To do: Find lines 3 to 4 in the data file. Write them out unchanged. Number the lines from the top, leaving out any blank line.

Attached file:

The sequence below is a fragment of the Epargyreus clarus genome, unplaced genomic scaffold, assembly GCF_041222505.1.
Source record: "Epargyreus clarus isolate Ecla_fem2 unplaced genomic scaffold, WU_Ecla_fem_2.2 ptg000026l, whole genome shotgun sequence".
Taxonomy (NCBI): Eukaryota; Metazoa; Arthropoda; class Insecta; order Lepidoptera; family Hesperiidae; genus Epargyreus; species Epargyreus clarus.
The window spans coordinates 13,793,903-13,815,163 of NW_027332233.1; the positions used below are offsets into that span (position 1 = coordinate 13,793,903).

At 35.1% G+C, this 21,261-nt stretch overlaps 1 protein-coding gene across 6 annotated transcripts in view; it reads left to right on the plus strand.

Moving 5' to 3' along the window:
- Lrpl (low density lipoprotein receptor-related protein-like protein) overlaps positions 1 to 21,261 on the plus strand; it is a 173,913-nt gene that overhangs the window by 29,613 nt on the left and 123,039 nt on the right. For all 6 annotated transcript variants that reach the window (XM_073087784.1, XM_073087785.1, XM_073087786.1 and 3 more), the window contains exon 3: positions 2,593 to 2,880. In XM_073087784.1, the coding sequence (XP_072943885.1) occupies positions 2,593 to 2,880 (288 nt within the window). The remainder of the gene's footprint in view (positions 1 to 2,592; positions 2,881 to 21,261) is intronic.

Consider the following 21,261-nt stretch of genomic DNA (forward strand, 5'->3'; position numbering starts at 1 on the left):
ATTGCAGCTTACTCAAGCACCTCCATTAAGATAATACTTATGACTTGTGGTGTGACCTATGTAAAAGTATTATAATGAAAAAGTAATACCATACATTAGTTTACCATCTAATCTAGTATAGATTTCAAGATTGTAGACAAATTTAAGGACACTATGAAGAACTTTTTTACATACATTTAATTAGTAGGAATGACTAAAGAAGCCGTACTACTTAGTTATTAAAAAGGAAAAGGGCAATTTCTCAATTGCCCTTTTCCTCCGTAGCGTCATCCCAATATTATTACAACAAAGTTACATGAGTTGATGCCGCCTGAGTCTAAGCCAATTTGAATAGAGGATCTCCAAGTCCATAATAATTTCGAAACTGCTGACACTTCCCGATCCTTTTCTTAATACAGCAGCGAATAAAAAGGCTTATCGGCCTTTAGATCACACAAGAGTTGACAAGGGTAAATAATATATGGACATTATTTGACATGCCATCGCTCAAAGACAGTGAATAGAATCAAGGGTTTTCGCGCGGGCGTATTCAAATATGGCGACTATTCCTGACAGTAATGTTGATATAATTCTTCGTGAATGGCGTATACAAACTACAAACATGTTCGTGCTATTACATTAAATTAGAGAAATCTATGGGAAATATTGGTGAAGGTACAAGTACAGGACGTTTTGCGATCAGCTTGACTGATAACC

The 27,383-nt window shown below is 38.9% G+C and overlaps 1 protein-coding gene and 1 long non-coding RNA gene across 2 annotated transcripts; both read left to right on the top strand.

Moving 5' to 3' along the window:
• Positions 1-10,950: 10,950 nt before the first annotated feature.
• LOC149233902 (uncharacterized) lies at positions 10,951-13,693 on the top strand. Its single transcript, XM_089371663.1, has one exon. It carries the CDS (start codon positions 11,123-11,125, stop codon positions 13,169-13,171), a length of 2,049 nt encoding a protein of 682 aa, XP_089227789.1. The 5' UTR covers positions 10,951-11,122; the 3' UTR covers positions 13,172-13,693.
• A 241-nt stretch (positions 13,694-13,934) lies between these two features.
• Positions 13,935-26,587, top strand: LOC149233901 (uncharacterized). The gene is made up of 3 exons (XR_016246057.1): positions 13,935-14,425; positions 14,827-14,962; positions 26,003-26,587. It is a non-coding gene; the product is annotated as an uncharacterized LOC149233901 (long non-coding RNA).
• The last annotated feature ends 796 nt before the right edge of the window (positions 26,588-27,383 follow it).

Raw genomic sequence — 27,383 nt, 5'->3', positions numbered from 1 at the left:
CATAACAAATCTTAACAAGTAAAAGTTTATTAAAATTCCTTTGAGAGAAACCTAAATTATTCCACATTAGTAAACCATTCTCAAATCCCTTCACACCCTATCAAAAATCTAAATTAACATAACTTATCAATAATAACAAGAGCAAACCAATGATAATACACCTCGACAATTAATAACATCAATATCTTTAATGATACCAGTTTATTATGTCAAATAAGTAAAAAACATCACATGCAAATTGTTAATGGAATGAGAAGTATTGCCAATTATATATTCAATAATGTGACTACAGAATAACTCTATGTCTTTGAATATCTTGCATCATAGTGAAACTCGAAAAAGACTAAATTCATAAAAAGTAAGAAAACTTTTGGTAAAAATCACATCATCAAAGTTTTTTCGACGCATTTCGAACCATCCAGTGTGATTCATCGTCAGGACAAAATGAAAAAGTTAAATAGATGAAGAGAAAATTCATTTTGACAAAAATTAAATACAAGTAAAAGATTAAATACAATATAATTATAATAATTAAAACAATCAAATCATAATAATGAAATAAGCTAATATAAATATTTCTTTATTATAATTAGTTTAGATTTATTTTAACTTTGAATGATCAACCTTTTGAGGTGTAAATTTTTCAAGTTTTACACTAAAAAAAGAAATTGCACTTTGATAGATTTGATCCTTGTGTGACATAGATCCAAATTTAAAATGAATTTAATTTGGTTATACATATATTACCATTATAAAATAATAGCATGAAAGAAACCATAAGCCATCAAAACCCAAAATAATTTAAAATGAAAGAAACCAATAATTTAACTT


Taxonomy (NCBI): Eukaryota; Metazoa; Arthropoda; class Insecta; order Lepidoptera; family Hesperiidae; genus Epargyreus; species Epargyreus clarus.
The window spans coordinates 13,793,903-13,815,163 of NW_027332233.1; the positions used below are offsets into that span (position 1 = coordinate 13,793,903).